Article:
[00:13:01] Ryan Ratino Yeah, it's like that time frame of my life I spent, like, trying to get as many places I could, you know. When I moved to New York, I was executive sous at Caviar Russe, Michelin star. And then I would take my days off there and one day a week kind of just like, go around and stage at other, like, starred restaurants in the city. And then, like, I don't know, I always like—Never once that I have, I mean, I had a lot of staging experiences that were tough, don't get me wrong, like peeling—I'll never forget how many edamame I peeled at wd~50 it was my like fifth day there was painstaking back, but, like it was incredible still to, like, be in the presence of, like, all those people pushing to be great and, like, do something special and then, like, you're just a sponge, right? You're in there listening, watching, and enga— And then when you're asked to engage your like fully thrilled to be like a part of what they're doing, right? And I think like I—Then when we went to open this, it was kind of like, I mean, earning it in 11 months was amazing. Yeah, it was. Yeah, that was the reaction, too, like, I cried like a baby. But, like the I mean, the idea was we wanted to star, you know, and pushing and push the team and kept going and we were relentless. I mean, we worked like the first eight months, I mean, I think maybe longer of this opening, even before the opening, right? Every single day, like we didn't take days off. We didn't take a vacation. And so we were, like, almost a year in like, we took, like, a week off for the first time and kind of just like, you know, but I think that helped to contribute to the fact that we were able to do it so quickly because we're here and watching and constantly like pushing each other and pushing like ourselves to just, like do the best that we possibly could do. And I don't think in your first year are you like on one hundred percent all the time, no way, right, staff turnover, all of those things. But like being present has a huge impact on kind of what's going on, and what's happening in the restaurant, especially in that, like first couple of years, it's and since we’ve gotten the star we've pretty much worked every day since then, too. So, you know, because you want retention now, right? You want retention. People say like, ‘Wow, you earned a star, what do you do now?’ And it's like, what? This doesn't mean it's over. It's renewed every year. So you want to push and like, be that like, you know, excellent, like that level of excellence, keep it going and constantly like push the new team members to like, help achieve those things and from there. I mean, like, who's to say there's how many Michelin stars. There's, like, fifteen one stars in the city. So that's the goal next, it's to be the best one star, right? Like, I mean, you can always, like there's never like a real ceiling. You can always just keep pushing to be better in your category.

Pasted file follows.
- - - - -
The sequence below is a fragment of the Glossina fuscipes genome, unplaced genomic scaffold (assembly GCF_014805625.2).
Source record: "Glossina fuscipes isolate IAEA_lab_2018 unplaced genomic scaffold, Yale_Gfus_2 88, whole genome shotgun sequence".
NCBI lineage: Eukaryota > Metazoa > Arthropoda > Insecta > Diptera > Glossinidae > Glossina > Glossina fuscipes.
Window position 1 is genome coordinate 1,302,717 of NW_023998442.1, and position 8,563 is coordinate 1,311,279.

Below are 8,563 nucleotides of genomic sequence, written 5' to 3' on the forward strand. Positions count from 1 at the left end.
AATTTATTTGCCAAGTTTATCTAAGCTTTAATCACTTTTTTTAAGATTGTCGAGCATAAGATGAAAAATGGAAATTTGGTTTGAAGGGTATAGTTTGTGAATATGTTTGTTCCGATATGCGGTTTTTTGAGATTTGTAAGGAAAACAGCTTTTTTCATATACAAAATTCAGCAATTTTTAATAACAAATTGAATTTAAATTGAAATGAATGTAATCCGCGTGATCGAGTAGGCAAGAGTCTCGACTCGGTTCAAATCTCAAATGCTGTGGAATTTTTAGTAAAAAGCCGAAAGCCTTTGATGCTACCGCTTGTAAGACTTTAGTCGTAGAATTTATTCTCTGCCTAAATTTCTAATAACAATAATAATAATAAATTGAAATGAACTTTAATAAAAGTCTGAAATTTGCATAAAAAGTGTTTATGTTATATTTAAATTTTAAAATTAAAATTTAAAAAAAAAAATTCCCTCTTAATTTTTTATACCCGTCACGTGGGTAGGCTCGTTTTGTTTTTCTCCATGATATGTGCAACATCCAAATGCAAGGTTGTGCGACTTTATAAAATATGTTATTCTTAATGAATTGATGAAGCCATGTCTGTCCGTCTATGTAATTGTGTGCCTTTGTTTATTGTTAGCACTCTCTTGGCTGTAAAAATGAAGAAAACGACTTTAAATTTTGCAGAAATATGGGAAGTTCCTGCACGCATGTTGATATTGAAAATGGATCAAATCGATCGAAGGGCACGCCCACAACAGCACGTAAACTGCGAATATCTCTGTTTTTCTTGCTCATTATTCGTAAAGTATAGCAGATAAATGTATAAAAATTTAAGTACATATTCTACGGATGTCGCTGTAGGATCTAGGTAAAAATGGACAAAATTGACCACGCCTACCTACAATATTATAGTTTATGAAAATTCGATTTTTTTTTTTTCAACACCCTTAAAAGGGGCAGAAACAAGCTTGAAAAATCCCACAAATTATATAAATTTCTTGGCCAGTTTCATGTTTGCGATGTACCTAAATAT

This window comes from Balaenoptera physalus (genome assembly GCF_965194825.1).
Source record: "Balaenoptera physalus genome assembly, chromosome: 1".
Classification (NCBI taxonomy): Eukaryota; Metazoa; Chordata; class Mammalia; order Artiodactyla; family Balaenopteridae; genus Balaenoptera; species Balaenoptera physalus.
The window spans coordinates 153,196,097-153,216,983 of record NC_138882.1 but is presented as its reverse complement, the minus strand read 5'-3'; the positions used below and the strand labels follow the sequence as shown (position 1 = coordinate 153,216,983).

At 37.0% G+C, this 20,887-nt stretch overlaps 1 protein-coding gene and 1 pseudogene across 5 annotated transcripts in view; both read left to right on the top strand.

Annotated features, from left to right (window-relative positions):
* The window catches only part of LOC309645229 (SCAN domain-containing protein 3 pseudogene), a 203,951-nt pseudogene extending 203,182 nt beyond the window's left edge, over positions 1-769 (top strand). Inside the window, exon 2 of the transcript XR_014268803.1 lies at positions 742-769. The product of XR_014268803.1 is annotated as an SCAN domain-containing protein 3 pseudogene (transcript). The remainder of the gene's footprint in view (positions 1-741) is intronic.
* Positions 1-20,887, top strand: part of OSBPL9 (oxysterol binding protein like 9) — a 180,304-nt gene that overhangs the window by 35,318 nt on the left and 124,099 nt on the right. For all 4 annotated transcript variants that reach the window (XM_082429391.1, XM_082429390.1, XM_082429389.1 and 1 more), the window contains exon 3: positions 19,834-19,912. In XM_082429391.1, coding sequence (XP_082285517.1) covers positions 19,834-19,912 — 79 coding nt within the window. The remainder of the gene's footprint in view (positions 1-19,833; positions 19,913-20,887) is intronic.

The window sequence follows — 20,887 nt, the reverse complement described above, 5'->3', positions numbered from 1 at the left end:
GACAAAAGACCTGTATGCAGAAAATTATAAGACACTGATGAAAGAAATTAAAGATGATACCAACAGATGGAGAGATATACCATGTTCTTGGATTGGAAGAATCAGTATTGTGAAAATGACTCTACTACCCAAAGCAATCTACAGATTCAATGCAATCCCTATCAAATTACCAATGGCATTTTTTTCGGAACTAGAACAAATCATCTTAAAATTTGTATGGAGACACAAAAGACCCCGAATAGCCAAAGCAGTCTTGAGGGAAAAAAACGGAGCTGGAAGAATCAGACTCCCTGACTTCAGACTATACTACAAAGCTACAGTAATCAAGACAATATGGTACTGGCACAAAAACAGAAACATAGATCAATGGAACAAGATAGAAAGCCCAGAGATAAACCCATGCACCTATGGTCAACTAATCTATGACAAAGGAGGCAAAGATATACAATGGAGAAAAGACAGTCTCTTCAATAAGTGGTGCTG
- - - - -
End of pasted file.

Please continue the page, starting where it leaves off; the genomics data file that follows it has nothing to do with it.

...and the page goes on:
[00:15:48] Laura D’Alessandro Yeah, for sure. I mean, do you take vacation now? It sounds like no.